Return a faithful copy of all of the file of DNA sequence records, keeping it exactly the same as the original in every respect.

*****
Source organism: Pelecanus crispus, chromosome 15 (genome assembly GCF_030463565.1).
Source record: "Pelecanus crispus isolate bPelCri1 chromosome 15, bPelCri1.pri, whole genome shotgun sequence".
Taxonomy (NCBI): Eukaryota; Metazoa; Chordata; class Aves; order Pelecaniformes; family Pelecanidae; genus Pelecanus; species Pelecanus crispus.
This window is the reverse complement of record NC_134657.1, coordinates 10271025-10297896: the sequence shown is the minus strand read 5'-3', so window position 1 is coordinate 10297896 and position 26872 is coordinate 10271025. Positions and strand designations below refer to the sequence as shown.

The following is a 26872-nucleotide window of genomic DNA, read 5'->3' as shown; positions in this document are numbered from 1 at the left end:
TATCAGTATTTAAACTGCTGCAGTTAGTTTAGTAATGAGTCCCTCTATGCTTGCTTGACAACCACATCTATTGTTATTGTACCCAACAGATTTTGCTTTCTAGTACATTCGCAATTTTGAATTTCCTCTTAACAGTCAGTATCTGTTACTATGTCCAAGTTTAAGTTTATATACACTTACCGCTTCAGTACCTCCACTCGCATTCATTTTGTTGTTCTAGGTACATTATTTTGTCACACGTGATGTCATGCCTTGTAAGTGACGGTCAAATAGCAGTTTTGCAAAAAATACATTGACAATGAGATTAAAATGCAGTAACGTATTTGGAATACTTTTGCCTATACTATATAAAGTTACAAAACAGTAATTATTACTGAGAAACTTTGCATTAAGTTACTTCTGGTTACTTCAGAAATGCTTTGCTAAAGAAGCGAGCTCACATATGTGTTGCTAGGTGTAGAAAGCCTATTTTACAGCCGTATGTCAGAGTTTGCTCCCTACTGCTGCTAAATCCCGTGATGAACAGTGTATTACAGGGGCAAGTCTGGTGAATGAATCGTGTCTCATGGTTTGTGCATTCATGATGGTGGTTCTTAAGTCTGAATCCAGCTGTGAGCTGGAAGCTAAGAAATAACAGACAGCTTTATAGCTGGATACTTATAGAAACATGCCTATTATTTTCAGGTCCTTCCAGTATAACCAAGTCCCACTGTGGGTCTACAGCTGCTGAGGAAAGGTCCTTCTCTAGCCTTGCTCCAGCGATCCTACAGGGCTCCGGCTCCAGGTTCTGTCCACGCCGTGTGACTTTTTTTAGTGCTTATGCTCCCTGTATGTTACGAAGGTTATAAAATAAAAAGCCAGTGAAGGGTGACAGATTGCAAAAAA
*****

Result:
Source organism: Pelecanus crispus, chromosome 15 (genome assembly GCF_030463565.1).
Source record: "Pelecanus crispus isolate bPelCri1 chromosome 15, bPelCri1.pri, whole genome shotgun sequence".
Taxonomy (NCBI): Eukaryota; Metazoa; Chordata; class Aves; order Pelecaniformes; family Pelecanidae; genus Pelecanus; species Pelecanus crispus.
This window is the reverse complement of record NC_134657.1, coordinates 10271025-10297896: the sequence shown is the minus strand read 5'-3', so window position 1 is coordinate 10297896 and position 26872 is coordinate 10271025. Positions and strand designations below refer to the sequence as shown.

The following is a 26872-nucleotide window of genomic DNA, read 5'->3' as shown; positions in this document are numbered from 1 at the left end:
TATCAGTATTTAAACTGCTGCAGTTAGTTTAGTAATGAGTCCCTCTATGCTTGCTTGACAACCACATCTATTGTTATTGTACCCAACAGATTTTGCTTTCTAGTACATTCGCAATTTTGAATTTCCTCTTAACAGTCAGTATCTGTTACTATGTCCAAGTTTAAGTTTATATACACTTACCGCTTCAGTACCTCCACTCGCATTCATTTTGTTGTTCTAGGTACATTATTTTGTCACACGTGATGTCATGCCTTGTAAGTGACGGTCAAATAGCAGTTTTGCAAAAAATACATTGACAATGAGATTAAAATGCAGTAACGTATTTGGAATACTTTTGCCTATACTATATAAAGTTACAAAACAGTAATTATTACTGAGAAACTTTGCATTAAGTTACTTCTGGTTACTTCAGAAATGCTTTGCTAAAGAAGCGAGCTCACATATGTGTTGCTAGGTGTAGAAAGCCTATTTTACAGCCGTATGTCAGAGTTTGCTCCCTACTGCTGCTAAATCCCGTGATGAACAGTGTATTACAGGGGCAAGTCTGGTGAATGAATCGTGTCTCATGGTTTGTGCATTCATGATGGTGGTTCTTAAGTCTGAATCCAGCTGTGAGCTGGAAGCTAAGAAATAACAGACAGCTTTATAGCTGGATACTTATAGAAACATGCCTATTATTTTCAGGTCCTTCCAGTATAACCAAGTCCCACTGTGGGTCTACAGCTGCTGAGGAAAGGTCCTTCTCTAGCCTTGCTCCAGCGATCCTACAGGGCTCCGGCTCCAGGTTCTGTCCACGCCGTGTGACTTTTTTTAGTGCTTATGCTCCCTGTATGTTACGAAGGTTATAAAATAAAAAGCCAGTGAAGGGTGACAGATTGCAAAAAA